Alyson Peterson has created a lovable cast of characters and a rollicking plot that includes an evil school board superintendant, snarky horse, multi-talented veterinarian, enchanted sword, and a conflicted, electrified princess. Peterson manages to keep the humor going right through breathless battles and evil schemes. Since this is the first of a series, readers will soon get the opportunity to see whether Ian will get his crown and rule another world!

An action-packed, fun adventure for 10- to 14 year-olds, and anyone else who loves wild and twisted tales. Bonus: It’s by Sweetwater Books, so it’s also a “clean read”!  Highly recommended.

Disclaimer: I read a library copy of this book. Opinions expressed are solely my own and do not express those of my employer or anyone else.

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Librarian Shoulder and Other Hazards of San Francisco

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San Francisco as seen from the Pacific side of the Golden Gate Bridge

The last week of June, I made my way to California for the first time ever! The American Library Association held its annual convention in San Francisco this year, and I was thrilled to be invited to several functions by various groups. Since I left North Carolina when temps were over one hundred for days on end, I walked for miles on the waterfront (just days before Kate Steinle was shot there) and all over the city, reveling in sunny, mid-sixties weather. It didn’t occur to me that the sun is still sending out those UV rays even when it feels great, and I ended up peeling for a week.

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The Ferry Building, located at the “bottom” of the waterfront, now a foodie paradise with lovely shops. I walked for hours on the waterfront!

One of the best things about library conventions is that all of the publishers are there, handing out advance copies of their newest offerings. They know we can’t wait to get our hands on them, and they’ve become convinced of our canvas bag addiction, so I ended up walking for miles with canvas bags full of books on my left shoulder. By the end of my trip, I was having a hard time sleeping on my left side, and I ended up taking aspirin every night before bed. Little did I know how serious that would become after I got home.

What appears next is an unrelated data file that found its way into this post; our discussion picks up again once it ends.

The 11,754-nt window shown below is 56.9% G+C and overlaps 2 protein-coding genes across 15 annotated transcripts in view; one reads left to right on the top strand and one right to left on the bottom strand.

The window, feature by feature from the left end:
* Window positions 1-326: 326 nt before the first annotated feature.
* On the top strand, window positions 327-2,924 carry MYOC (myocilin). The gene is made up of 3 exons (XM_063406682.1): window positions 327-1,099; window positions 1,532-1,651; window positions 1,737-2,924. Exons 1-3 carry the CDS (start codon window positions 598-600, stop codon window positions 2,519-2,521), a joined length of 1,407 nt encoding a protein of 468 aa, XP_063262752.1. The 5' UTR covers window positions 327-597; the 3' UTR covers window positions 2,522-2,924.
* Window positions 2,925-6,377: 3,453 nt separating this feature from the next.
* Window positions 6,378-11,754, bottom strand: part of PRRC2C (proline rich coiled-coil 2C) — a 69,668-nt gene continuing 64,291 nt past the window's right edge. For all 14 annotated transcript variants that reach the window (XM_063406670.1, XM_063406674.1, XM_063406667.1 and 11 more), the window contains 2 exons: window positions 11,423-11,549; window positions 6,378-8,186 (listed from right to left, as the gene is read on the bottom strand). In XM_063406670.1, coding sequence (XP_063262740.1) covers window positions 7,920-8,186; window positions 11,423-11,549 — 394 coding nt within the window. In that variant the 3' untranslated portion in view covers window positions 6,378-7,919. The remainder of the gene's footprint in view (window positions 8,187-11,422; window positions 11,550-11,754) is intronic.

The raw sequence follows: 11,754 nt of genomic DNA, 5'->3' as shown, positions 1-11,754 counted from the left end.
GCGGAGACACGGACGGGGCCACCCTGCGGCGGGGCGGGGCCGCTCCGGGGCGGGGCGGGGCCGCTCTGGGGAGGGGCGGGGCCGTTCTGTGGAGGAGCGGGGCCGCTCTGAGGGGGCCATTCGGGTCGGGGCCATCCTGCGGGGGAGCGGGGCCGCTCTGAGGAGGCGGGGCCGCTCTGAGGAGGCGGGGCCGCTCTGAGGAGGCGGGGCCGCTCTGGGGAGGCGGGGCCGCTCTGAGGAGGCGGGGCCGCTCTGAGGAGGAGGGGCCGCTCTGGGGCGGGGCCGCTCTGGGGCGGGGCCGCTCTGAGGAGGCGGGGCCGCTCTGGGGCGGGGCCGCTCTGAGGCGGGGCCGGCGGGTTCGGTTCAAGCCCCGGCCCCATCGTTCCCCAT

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The iconic Phelan Building, which I passed every day on my way to ALA workshops.

Of course, the last week in June is Pride Week in San Francisco—every year. When I opined to someone that perhaps the American Library Association could have picked a more propitious week to pour several thousand librarians into a city that would soon receive 500,000 extra visitors for the Pride Parade, I was informed that the ALA holds its annual convention the last week of June every year. I can’t say that they should have held it elsewhere, though, because San Francisco is incredibly beautiful and easy to navigate, despite the one of the worst homeless problems I’ve seen anywhere—and I’ve spent a good bit of time in New York. The architecture, the Bay, the weather, the cable cars, and the variety of cultural influences all combine to create a charming city, and even though my hotel was lovely, I always wanted to be outside. Plus, it’s very healthful: considering that a salad costs $30, I lost five pounds that week!

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“When the lights go down in the city, and the sun shines on the bay….” Sunrise from my hotel window.